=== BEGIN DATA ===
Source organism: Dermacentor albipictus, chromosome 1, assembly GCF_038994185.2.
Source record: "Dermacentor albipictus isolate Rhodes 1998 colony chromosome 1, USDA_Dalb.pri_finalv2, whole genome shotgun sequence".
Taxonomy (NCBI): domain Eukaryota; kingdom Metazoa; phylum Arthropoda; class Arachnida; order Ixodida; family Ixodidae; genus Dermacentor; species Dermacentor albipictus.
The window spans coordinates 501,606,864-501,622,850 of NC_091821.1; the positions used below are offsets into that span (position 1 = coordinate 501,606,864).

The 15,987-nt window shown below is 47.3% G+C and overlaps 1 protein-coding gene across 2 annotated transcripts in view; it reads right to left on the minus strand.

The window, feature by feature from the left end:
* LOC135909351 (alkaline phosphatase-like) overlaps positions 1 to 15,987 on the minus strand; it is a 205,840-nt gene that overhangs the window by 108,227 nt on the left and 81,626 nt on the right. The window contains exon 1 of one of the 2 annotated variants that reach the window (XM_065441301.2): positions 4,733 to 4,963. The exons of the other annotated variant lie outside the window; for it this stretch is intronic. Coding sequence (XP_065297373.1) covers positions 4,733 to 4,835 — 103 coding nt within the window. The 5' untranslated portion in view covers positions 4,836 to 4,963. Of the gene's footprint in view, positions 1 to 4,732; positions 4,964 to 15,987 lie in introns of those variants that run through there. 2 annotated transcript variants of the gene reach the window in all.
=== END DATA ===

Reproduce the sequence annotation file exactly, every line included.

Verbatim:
Source organism: Dermacentor albipictus, chromosome 1, assembly GCF_038994185.2.
Source record: "Dermacentor albipictus isolate Rhodes 1998 colony chromosome 1, USDA_Dalb.pri_finalv2, whole genome shotgun sequence".
Taxonomy (NCBI): domain Eukaryota; kingdom Metazoa; phylum Arthropoda; class Arachnida; order Ixodida; family Ixodidae; genus Dermacentor; species Dermacentor albipictus.
The window spans coordinates 501,606,864-501,622,850 of NC_091821.1; the positions used below are offsets into that span (position 1 = coordinate 501,606,864).

The 15,987-nt window shown below is 47.3% G+C and overlaps 1 protein-coding gene across 2 annotated transcripts in view; it reads right to left on the minus strand.

The window, feature by feature from the left end:
* LOC135909351 (alkaline phosphatase-like) overlaps positions 1 to 15,987 on the minus strand; it is a 205,840-nt gene that overhangs the window by 108,227 nt on the left and 81,626 nt on the right. The window contains exon 1 of one of the 2 annotated variants that reach the window (XM_065441301.2): positions 4,733 to 4,963. The exons of the other annotated variant lie outside the window; for it this stretch is intronic. Coding sequence (XP_065297373.1) covers positions 4,733 to 4,835 — 103 coding nt within the window. The 5' untranslated portion in view covers positions 4,836 to 4,963. Of the gene's footprint in view, positions 1 to 4,732; positions 4,964 to 15,987 lie in introns of those variants that run through there. 2 annotated transcript variants of the gene reach the window in all.